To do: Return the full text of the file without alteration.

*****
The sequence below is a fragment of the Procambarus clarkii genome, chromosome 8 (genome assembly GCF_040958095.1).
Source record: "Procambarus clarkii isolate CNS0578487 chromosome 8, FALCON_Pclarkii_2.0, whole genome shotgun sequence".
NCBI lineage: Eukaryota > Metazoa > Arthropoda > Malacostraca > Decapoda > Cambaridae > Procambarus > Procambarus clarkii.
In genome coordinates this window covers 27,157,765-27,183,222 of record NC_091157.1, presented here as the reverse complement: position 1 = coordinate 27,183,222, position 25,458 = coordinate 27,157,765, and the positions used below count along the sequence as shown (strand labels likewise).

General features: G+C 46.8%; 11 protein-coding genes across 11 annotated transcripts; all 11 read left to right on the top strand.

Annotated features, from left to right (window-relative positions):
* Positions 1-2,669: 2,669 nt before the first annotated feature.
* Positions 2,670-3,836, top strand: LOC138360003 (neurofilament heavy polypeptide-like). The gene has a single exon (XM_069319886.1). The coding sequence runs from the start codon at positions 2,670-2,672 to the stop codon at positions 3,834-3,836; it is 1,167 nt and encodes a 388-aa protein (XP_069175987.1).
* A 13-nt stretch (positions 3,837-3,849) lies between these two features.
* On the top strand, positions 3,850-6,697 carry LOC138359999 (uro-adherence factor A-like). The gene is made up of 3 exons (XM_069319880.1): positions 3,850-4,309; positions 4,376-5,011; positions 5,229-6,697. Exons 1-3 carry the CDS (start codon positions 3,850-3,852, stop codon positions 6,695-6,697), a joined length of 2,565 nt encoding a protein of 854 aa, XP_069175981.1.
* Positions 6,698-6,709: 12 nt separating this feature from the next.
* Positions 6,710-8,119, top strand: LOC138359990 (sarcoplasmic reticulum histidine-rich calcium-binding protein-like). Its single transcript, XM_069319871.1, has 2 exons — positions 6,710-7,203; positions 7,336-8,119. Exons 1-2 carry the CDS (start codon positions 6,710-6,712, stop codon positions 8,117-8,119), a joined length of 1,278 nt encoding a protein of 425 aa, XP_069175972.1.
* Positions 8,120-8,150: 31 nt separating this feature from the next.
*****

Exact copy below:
The sequence below is a fragment of the Procambarus clarkii genome, chromosome 8 (genome assembly GCF_040958095.1).
Source record: "Procambarus clarkii isolate CNS0578487 chromosome 8, FALCON_Pclarkii_2.0, whole genome shotgun sequence".
NCBI lineage: Eukaryota > Metazoa > Arthropoda > Malacostraca > Decapoda > Cambaridae > Procambarus > Procambarus clarkii.
In genome coordinates this window covers 27,157,765-27,183,222 of record NC_091157.1, presented here as the reverse complement: position 1 = coordinate 27,183,222, position 25,458 = coordinate 27,157,765, and the positions used below count along the sequence as shown (strand labels likewise).

General features: G+C 46.8%; 11 protein-coding genes across 11 annotated transcripts; all 11 read left to right on the top strand.

Annotated features, from left to right (window-relative positions):
* Positions 1-2,669: 2,669 nt before the first annotated feature.
* Positions 2,670-3,836, top strand: LOC138360003 (neurofilament heavy polypeptide-like). The gene has a single exon (XM_069319886.1). The coding sequence runs from the start codon at positions 2,670-2,672 to the stop codon at positions 3,834-3,836; it is 1,167 nt and encodes a 388-aa protein (XP_069175987.1).
* A 13-nt stretch (positions 3,837-3,849) lies between these two features.
* On the top strand, positions 3,850-6,697 carry LOC138359999 (uro-adherence factor A-like). The gene is made up of 3 exons (XM_069319880.1): positions 3,850-4,309; positions 4,376-5,011; positions 5,229-6,697. Exons 1-3 carry the CDS (start codon positions 3,850-3,852, stop codon positions 6,695-6,697), a joined length of 2,565 nt encoding a protein of 854 aa, XP_069175981.1.
* Positions 6,698-6,709: 12 nt separating this feature from the next.
* Positions 6,710-8,119, top strand: LOC138359990 (sarcoplasmic reticulum histidine-rich calcium-binding protein-like). Its single transcript, XM_069319871.1, has 2 exons — positions 6,710-7,203; positions 7,336-8,119. Exons 1-2 carry the CDS (start codon positions 6,710-6,712, stop codon positions 8,117-8,119), a joined length of 1,278 nt encoding a protein of 425 aa, XP_069175972.1.
* Positions 8,120-8,150: 31 nt separating this feature from the next.